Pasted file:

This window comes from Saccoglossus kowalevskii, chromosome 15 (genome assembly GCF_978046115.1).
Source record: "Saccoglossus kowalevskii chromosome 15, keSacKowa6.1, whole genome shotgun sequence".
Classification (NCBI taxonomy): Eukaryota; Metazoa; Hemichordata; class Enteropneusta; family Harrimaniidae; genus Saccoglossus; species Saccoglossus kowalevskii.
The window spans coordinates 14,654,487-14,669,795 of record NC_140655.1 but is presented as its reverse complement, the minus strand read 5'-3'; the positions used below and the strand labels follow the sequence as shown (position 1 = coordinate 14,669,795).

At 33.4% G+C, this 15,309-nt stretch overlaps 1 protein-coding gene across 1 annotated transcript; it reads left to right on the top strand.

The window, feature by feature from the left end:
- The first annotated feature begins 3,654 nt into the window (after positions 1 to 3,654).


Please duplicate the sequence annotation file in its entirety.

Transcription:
This window comes from Saccoglossus kowalevskii, chromosome 15 (genome assembly GCF_978046115.1).
Source record: "Saccoglossus kowalevskii chromosome 15, keSacKowa6.1, whole genome shotgun sequence".
Classification (NCBI taxonomy): Eukaryota; Metazoa; Hemichordata; class Enteropneusta; family Harrimaniidae; genus Saccoglossus; species Saccoglossus kowalevskii.
The window spans coordinates 14,654,487-14,669,795 of record NC_140655.1 but is presented as its reverse complement, the minus strand read 5'-3'; the positions used below and the strand labels follow the sequence as shown (position 1 = coordinate 14,669,795).

At 33.4% G+C, this 15,309-nt stretch overlaps 1 protein-coding gene across 1 annotated transcript; it reads left to right on the top strand.

The window, feature by feature from the left end:
- The first annotated feature begins 3,654 nt into the window (after positions 1 to 3,654).